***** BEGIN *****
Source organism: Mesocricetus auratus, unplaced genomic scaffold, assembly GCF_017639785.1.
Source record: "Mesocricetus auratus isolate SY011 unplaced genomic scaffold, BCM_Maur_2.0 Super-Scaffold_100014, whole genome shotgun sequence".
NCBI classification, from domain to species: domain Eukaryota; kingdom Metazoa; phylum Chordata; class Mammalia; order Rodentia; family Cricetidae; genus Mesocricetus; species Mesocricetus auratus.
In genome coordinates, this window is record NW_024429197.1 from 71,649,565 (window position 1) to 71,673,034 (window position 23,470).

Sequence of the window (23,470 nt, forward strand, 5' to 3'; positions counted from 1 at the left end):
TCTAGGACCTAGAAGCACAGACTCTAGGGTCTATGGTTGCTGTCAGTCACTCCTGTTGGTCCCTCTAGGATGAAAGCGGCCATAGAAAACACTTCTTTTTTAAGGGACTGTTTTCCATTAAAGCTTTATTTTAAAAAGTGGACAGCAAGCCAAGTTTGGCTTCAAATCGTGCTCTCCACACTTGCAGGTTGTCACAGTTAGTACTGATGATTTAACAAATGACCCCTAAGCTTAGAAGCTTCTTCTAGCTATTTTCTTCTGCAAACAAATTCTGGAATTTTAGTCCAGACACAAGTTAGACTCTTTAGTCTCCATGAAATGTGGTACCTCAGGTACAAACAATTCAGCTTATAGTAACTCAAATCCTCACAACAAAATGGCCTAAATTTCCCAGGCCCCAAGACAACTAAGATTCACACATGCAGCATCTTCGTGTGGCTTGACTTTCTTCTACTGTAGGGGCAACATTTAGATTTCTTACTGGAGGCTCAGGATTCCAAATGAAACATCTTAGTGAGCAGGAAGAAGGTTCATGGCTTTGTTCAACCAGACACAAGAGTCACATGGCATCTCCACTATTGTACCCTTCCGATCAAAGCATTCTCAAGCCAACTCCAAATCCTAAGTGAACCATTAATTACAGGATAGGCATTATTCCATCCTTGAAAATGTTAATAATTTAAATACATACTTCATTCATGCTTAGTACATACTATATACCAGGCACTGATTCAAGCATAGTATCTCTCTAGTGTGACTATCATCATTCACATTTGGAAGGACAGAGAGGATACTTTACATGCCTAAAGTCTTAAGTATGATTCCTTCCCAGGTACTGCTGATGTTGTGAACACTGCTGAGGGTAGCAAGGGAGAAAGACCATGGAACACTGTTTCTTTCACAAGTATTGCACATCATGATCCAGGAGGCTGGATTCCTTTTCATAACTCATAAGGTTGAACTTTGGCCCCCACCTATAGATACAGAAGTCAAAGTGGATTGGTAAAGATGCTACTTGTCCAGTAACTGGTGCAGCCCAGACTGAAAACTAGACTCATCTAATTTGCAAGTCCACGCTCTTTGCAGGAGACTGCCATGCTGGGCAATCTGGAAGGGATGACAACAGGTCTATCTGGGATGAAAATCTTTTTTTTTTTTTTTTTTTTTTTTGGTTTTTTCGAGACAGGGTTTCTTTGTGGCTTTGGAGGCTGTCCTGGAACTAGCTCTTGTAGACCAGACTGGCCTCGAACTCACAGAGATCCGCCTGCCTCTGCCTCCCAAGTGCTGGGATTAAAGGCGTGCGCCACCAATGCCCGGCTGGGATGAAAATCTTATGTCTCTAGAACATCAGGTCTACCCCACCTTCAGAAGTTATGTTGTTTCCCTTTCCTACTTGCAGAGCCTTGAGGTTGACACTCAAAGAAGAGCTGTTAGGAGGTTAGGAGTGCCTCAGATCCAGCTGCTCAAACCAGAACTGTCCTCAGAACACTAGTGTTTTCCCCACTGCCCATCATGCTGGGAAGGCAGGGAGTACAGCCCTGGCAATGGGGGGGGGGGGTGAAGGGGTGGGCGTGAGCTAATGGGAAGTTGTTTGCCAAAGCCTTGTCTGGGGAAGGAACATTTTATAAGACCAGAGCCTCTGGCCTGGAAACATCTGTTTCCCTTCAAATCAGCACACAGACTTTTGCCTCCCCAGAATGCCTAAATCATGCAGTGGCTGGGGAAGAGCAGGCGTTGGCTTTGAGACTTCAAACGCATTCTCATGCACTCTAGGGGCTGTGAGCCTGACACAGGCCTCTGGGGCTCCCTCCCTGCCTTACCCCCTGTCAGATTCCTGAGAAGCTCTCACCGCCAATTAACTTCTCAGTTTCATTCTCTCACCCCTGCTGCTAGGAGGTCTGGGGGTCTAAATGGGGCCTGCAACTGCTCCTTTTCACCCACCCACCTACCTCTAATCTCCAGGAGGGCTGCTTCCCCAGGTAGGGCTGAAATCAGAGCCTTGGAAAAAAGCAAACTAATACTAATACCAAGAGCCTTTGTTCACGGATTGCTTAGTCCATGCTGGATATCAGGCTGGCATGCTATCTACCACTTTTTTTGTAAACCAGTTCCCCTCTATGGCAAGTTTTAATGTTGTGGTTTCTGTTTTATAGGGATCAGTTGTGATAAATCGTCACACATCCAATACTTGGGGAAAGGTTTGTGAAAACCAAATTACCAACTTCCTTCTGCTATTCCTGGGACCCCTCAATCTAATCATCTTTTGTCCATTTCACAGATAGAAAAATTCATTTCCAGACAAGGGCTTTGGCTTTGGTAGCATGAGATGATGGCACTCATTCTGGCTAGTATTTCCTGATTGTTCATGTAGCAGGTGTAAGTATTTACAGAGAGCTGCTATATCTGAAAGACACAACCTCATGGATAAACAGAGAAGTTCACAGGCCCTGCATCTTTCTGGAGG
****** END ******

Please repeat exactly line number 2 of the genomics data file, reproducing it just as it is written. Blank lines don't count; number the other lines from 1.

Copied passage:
Source record: "Mesocricetus auratus isolate SY011 unplaced genomic scaffold, BCM_Maur_2.0 Super-Scaffold_100014, whole genome shotgun sequence".